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Genetic defects in MOGS, the gene encoding mannosyl-oligosaccharide glucosidase (the first enzyme in the processing pathway of N-linked oligosaccharide), cause the rare congenital disorder of glycosylation type IIb (CDG-IIb), also known as MOGS-CDG. MOGS is expressed in the endoplasmic reticulum and is involved in the trimming of N-glycans. We evaluated two siblings with CDG-IIb who presented with multiple neurologic complications and a paradoxical immunologic phenotype characterized by severe hypogammaglobulinemia but limited clinical evidence of an infectious diathesis. A shortened immunoglobulin half-life was determined to be the mechanism underlying the hypogammaglobulinemia. Impaired viral replication and cellular entry may explain a decreased susceptibility to infections.
Most proteins, including immunoglobulins, human virus receptors, and viral-coded proteins, are post-translationally modified with sugars or sugar chains that are generically referred to as glycans. Glycans are primarily classified as N-linked or O-linked oligosaccharides, depending on whether they are bound to the amide group of asparagine (N-linked) or the hydroxyl group of serine or threonine (O-linked). Glycans are associated with protein conformation, folding, solubility, stability, half-life, and antigenicity and are the moieties recognized by glycan-binding proteins. The congenital disorders of glycosylation (CDGs) are genetic disorders affecting the N-glycosylation process. CDGs are divided into defects in the synthesis of N-glycans (CDG-I) and defects in the processing of N-glycans (CDG-II). CDG-IIb (Online Mendelian Inheritance in Man database number, 606056) is caused by mutations in the gene encoding MOGS (also known as glucosidase 1). MOGS is an enzyme that is expressed in the endoplasmic reticulum and is involved in the trimming of N-glycans.1 A single case of CDG-IIb has been reported; the patient died at the age of 74 days from severe neurologic complications.2 In this study, we evaluated the immune system and susceptibility to viral diseases in two siblings with CDG-IIb who presented with severe hypogammaglobulinemia but not many infections.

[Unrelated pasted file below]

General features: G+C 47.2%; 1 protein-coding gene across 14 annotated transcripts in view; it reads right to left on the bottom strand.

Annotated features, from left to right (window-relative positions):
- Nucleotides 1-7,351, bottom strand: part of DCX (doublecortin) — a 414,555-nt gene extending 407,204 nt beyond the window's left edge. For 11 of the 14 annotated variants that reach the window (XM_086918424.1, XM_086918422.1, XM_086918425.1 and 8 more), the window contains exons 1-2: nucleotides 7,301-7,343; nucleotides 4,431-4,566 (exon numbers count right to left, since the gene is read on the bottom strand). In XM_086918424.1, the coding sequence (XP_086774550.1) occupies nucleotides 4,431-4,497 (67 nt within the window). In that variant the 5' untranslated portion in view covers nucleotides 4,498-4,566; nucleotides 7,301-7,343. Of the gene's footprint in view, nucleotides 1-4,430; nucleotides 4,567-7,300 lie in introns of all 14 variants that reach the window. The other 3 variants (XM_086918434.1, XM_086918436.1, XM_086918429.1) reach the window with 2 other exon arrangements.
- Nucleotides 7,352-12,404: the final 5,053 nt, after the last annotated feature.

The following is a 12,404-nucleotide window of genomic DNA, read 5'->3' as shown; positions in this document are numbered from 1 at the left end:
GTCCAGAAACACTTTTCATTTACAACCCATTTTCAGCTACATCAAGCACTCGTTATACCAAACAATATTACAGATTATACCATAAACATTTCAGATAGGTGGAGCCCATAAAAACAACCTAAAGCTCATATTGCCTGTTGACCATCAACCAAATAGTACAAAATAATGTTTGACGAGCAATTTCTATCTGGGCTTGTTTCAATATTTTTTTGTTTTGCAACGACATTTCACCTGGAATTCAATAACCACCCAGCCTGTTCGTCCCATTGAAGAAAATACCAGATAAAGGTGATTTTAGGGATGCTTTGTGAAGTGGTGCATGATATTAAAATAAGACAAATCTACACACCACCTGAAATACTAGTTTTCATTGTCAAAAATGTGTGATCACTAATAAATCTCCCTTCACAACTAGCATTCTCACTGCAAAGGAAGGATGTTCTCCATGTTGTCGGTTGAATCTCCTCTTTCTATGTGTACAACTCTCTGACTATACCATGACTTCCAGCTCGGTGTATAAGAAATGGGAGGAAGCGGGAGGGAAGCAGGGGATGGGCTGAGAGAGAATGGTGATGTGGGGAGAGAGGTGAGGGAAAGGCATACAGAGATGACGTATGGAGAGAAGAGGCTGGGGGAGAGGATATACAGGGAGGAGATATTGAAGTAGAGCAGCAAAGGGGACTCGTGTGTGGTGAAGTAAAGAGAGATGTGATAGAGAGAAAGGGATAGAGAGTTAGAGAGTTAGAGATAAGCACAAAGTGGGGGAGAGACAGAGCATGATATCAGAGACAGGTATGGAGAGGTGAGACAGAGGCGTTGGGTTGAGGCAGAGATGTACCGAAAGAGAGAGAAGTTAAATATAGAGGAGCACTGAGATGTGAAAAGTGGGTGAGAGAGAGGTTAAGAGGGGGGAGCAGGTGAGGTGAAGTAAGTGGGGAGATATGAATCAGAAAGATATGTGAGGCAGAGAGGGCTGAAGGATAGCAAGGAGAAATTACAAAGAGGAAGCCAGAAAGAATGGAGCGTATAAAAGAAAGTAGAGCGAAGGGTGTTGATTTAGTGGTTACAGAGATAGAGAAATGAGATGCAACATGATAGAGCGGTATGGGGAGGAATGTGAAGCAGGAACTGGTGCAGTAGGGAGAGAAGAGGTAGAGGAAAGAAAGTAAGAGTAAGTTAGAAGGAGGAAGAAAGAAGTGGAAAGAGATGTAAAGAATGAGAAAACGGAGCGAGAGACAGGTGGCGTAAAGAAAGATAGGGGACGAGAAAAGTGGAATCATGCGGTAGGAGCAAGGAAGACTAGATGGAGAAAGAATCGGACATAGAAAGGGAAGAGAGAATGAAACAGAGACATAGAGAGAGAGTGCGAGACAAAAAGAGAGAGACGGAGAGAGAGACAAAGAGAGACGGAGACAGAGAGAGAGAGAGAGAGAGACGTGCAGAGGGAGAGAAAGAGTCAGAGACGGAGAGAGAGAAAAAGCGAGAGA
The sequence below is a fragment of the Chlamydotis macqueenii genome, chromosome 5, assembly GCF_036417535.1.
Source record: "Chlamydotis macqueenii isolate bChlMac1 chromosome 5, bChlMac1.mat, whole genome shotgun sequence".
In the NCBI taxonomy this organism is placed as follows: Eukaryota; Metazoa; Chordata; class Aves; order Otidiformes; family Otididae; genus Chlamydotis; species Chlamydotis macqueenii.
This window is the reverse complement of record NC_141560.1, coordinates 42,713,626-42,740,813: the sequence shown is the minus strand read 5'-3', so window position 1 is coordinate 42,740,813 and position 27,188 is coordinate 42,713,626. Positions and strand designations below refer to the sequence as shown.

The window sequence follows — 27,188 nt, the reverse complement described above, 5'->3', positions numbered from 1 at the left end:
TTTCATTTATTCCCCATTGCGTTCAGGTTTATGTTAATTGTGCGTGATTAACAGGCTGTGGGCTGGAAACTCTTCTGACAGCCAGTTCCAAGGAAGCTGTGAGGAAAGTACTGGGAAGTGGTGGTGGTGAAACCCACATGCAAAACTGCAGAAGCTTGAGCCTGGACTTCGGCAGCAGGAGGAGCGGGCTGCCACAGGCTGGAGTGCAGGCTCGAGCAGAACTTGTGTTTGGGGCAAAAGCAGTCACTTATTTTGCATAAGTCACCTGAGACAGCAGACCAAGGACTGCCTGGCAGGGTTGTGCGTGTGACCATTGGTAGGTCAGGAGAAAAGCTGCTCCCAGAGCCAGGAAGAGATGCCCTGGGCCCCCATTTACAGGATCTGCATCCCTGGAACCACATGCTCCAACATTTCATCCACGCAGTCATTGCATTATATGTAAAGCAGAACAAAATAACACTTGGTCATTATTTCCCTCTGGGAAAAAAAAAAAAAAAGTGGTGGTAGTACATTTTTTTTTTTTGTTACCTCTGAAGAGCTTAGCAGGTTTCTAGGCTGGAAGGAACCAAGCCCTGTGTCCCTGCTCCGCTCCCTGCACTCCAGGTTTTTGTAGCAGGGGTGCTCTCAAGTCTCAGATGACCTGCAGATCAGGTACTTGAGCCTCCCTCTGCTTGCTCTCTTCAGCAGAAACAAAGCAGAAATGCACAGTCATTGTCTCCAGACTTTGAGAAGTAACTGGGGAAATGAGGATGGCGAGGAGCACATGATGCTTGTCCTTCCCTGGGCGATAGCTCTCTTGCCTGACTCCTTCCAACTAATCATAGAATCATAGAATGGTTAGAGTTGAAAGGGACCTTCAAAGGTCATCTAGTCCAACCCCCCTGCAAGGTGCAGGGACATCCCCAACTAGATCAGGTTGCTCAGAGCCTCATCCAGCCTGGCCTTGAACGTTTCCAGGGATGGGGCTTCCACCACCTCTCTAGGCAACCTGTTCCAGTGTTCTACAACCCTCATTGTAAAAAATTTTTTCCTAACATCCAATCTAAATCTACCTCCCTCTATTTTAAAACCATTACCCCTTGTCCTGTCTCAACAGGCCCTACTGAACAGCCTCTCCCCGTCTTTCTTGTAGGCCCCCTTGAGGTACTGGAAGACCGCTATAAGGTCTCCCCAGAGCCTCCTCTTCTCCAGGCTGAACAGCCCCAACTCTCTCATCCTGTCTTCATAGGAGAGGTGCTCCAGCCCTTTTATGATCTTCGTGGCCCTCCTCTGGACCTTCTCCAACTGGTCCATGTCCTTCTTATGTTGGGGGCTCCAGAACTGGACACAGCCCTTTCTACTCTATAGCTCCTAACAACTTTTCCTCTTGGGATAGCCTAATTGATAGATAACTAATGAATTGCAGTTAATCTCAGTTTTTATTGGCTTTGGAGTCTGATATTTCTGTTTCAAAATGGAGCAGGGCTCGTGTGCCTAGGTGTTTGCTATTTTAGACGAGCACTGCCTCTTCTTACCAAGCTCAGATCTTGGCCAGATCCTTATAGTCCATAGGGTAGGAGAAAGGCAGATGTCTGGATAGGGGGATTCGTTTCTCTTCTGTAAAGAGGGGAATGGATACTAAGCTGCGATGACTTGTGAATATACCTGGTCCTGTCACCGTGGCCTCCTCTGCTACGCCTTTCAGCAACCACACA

Furthermore, as suggested by the effects of castanospermine on viral glycoproteins (Figure 2B), there is a strong potential benefit of using inhibitors of MOGS as a means of controlling viral infections, especially those that pose a threat of rapid global spreading. Previous in vitro studies have shown that MOGS inhibitors such as castanospermine, N-butyldeoxynojirimycin (miglustat; previously known as NB-DNJ), or deoxynojirimycin can reduce viral replication in HIV infection, dengue, herpes simplex virus type 2 infection, and hepatitis C.
Early in life, they each had a complex disorder characterized by dysmorphic facial features, generalized hypotonia, seizures, global developmental delay, cerebral atrophy, a small corpus callosum, optic-nerve atrophy, sensorineural hearing loss, hypoplastic genitalia, chronic constipation, and recurrent bone fractures; severe hypogammaglobulinemia was also diagnosed. The patients were evaluated for the frequency of febrile episodes
This could be an evolutionary step towards humans becoming resistant to these diseases that are meant to wipe us out. Granted the other complications are awful, but mutation and evolution do not happen overnight.....